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oday’s real estate consumers, especially younger buyers, are
looking for professional advice to help them understand all
the implications of the choices they make for their personal
financial future. They view their financial needs holistically,
Many young consumers tend to make critical decisions — even major
financial decisions — on their own, after looking for information and advice
from online and other sources. Some will seek a trusted adviser, however,
who understands their larger financial concerns, including their fear of running out of money in their retirement years.
When these young homebuyers make decisions about whether, why,
when and how to mortgage or refinance a home to fit their personal situations, they want to see how it might affect their future financial transactions.
They need to take a long and comprehensive view on how the mortgage
contract they sign today will impact their lives in 30 or 40 years.
Many originators miss the opportunity to provide young buyers with
the information they need to make sound, long-term financial decisions.
Although mortgage originators are not financial advisers, and should be
wary of giving financial advice, they should be prepared to answer the questions that borrowers have about the long-term financial consequences of
the mortgage products they suggest to their clients.
Many borrowers want information that will help them make better finan-
cial decisions and will be grateful to a mortgage professional who takes the
time to answer their questions, explains the ramifications of homeowner-
ship and helps guide them through their options. Every borrower’s situation
is unique, however, so sometimes the answer may well be to have them
seek out a financial planner. That being said, here are some of the questions
borrowers may ask and some example advice originators can provide:
When you buy a home when you are relatively young, a fixed-rate mort-
gage gives you control over your housing expense to the extent that you no
longer rent and can avoid unexpected rent increases. As your income grows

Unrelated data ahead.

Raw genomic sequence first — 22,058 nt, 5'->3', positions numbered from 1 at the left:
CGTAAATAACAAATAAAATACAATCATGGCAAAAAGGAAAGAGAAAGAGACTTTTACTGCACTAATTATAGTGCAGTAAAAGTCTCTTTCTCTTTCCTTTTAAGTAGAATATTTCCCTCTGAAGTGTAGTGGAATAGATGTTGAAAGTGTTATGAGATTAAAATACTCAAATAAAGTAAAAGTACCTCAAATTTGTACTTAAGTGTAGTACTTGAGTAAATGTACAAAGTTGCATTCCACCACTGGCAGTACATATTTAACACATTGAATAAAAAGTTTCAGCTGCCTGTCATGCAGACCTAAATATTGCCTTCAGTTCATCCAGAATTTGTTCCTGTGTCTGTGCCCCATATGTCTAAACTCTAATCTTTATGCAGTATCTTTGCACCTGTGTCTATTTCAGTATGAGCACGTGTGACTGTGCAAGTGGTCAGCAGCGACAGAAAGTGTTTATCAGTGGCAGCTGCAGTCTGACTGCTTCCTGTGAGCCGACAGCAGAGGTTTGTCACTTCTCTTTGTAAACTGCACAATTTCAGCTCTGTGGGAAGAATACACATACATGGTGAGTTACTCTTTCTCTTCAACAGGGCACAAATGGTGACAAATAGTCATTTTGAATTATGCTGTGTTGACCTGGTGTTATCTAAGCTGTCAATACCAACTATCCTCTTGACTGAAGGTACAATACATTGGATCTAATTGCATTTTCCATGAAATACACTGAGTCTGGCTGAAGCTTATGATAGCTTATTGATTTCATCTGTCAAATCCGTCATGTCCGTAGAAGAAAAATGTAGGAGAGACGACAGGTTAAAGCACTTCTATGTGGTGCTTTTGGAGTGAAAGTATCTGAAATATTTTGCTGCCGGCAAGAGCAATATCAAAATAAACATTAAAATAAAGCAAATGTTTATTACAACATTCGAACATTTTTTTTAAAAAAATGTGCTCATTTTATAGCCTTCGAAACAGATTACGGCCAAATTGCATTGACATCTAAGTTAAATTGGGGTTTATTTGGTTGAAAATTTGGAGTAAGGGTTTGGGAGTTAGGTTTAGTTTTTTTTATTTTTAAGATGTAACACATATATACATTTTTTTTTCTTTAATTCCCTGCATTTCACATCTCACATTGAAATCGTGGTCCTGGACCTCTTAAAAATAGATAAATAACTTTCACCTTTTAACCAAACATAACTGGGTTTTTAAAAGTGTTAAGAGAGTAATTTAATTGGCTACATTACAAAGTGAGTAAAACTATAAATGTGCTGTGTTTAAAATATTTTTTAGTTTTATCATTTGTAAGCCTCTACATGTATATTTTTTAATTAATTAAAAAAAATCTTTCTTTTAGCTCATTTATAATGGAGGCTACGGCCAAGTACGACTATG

over the years, you can put more money toward retirement. Owning a home
also can still provide tax advantages to some and, over time, you typically will
build equity, which you never get from renting.
To save money, you will have to manage your expenses. That’s why it’s
important you don’t buy more of a home than you can afford. Homeownership should not prevent you from saving for retirement. The real danger
comes from overspending on discretionary items: cars, clothes, restaurants
and travel. That’s more likely to keep you from saving for retirement than
owning a home.
Q: Can we still save for retirement after paying our
mortgage, property taxes, insurance, etc.?
A: There’s an old rule of thumb that you should not spend more than
30 percent of your income on housing. Although this is a good place
to start, it may not apply specifically to your situation. That’s why you
need to know what you can afford, so we’ll look at your current total
financial picture: your income, debt and credit scores.
Q: Should I maintain extra liquidity or put more money
into house payments?
A: Some people like to prepay their mortgage, which is done by making extra payments, because they have extra funds and want to pay off
their mortgage more quickly. Prepaying a loan is like a type of forced
savings plan because it helps build equity more quickly. But it can be
problematic if you don’t leave enough cash for unexpected expenses.
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